The reason, of course, is that I cherish opposing ideas. However, his posts are illustrative of why political thinkers on both the right and left are apprehensive about the effect of the flow of unedited information across the internet. He has bought the snake oil and swallowed the Kool-Aid offered by the unbelievable number of websites dedicated to detailing conspiracies.
For my purposes, snake oil is bottling a specific event as an example. Kool-Aid is the collection of these examples as proof of the overriding anti-American values of a group of people who are enemies of Our Way of Life. It truly seems as if, somehow, a well-meaning, even enviable, group of people have been gathered into a collective which sees itself as a defender of traditional American ideals which have been corrupted by the extent of modern thought.
I say this because the names of the websites he posts from, the range of events, and ideas these websites use, promote the one central thought: a nation run amok. These items often have nothing to do with policy. They are about motive and mental competence. They gather up an astounding number of examples; some are false, some are half true, and some mischaracterized, but all serve the same narrative. To this collective, Trump is the “outsider” who will defeat the foes inside our nation and re-establish its ideals. Bernie might have been seen the same way.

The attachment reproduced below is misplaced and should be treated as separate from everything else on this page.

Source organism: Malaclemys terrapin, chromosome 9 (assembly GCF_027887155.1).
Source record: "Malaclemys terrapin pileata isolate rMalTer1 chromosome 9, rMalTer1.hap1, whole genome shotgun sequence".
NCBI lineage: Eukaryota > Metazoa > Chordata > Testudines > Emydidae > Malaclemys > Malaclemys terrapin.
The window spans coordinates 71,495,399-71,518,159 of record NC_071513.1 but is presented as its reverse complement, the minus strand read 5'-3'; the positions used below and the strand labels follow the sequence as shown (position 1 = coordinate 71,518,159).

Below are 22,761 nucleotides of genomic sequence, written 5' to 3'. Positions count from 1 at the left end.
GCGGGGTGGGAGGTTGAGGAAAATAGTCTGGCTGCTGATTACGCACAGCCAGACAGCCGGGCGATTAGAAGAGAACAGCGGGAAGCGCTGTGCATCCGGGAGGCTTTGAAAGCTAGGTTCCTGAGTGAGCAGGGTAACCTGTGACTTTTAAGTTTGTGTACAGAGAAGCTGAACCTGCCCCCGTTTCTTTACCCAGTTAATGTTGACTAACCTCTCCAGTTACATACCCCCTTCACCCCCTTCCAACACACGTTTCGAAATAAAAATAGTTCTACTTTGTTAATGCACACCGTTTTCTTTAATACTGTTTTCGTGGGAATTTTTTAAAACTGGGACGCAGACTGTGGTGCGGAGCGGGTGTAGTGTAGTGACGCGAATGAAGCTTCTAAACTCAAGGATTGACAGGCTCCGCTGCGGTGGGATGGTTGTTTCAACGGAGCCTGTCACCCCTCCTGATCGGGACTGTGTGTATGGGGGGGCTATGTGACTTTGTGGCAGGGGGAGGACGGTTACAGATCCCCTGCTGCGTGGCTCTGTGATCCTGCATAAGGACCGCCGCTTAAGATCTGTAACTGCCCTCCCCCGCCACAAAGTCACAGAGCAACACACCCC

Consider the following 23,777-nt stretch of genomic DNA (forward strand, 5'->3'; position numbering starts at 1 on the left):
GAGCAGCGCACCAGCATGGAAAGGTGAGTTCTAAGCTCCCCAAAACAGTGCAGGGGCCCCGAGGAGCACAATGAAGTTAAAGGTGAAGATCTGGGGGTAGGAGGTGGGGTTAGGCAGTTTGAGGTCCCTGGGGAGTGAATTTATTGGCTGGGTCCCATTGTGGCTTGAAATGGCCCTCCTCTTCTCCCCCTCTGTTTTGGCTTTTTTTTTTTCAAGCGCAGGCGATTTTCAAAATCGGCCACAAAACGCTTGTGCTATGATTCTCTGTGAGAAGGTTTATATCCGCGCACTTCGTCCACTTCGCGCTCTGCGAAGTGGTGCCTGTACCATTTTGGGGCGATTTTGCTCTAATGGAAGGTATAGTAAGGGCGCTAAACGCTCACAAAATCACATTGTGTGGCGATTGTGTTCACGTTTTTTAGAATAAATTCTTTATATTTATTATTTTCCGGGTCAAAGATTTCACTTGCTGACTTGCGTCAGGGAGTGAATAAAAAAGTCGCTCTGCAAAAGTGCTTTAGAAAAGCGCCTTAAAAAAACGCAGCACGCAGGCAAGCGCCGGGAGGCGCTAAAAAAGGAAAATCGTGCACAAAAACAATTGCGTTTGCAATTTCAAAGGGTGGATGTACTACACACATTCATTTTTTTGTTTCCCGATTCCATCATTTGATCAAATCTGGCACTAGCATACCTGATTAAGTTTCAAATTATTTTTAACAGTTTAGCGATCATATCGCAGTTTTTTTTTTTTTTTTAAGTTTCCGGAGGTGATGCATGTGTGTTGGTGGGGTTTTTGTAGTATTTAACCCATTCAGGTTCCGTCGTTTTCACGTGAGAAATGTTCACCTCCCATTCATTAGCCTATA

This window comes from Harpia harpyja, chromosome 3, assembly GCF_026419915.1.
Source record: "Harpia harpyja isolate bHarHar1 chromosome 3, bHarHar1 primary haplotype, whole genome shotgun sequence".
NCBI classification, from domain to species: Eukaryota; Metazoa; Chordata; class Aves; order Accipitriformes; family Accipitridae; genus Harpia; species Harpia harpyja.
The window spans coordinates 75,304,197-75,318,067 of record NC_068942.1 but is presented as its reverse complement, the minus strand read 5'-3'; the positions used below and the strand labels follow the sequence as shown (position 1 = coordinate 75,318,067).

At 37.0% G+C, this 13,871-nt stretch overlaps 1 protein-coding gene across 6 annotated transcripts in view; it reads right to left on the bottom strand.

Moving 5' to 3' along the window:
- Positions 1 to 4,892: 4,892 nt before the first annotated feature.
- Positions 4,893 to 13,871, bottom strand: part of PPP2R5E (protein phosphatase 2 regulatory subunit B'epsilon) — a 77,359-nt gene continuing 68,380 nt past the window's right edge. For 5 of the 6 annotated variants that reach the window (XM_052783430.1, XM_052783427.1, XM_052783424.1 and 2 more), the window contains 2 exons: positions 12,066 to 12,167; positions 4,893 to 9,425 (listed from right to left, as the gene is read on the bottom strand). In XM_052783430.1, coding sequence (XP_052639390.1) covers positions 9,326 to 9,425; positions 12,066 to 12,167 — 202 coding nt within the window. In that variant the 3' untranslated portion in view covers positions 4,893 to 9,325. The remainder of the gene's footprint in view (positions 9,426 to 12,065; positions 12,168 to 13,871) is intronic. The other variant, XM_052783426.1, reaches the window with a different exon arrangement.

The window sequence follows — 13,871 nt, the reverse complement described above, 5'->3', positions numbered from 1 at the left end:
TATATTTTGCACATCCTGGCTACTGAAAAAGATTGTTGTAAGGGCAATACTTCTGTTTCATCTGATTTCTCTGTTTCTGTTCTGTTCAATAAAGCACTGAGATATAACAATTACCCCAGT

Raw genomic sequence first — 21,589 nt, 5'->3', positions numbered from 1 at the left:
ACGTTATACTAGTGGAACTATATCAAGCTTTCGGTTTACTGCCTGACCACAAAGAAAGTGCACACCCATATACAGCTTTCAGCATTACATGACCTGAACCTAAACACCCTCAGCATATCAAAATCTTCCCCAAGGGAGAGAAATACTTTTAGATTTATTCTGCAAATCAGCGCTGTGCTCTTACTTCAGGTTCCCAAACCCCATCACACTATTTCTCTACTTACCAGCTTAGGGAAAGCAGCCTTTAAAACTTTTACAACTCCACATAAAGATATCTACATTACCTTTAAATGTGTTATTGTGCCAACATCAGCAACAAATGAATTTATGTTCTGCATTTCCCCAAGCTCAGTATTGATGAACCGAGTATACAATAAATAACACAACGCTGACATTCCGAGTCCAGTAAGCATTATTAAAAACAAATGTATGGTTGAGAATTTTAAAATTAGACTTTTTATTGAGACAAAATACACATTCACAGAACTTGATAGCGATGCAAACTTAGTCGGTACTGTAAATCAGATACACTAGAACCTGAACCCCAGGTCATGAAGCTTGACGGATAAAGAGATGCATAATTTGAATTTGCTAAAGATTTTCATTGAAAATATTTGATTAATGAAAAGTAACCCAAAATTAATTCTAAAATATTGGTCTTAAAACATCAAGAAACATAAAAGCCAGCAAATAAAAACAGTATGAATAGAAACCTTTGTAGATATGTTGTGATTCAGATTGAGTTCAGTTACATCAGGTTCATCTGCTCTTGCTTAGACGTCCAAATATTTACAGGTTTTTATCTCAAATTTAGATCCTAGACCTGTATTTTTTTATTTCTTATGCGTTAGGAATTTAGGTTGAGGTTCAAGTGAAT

The most well-known site he uses is YouTube. The less well-known websites typically have patriotic themes, names denoting real truth or conservative ideals. They are an interesting lot. The articles posted reinforce the villainy of the “other.”
Many of his non-political interests probably identified him as a potential member of the collective. No doubt things he has looked at over the years have added to the frequency of the posts directed his way. Because he shuns items he doesn’t agree with (except, thank goodness, his aunt’s posts) he doesn’t get much fact-checked journalism.
Now, just in case you are one of my readers who believe that you are firmly on another side, please think again. It could be that you are simply buying another brand of snake oil. If you love to see the worst of the other side, gather only with like-minded individuals, watch only commentary you agree with, or do not take time to investigate the news, you could be swallowing a different flavor of Kool-Aid.
Idaho, like its Western cousins, is made up of a history forged by people who wanted to think for themselves and resisted collective thought, but not community. Westerners have always been skeptical of the snake oil salesman, and that has been our strength. Whether the impulse of homegrown authoritarians or an influence outside of our country is using modern communication to push us into collectives, I believe it injures our Western sensibilities to allow it.
My objective with this column is to break out of the collective into the collaborative. I want to suggest ideas that may find common cause and break away from groupspeak. I believe to the tips of my toes that our founding documents were written to allow for both the emergence and death of ideas. That is what is needed to hold a diverse population together cooperatively.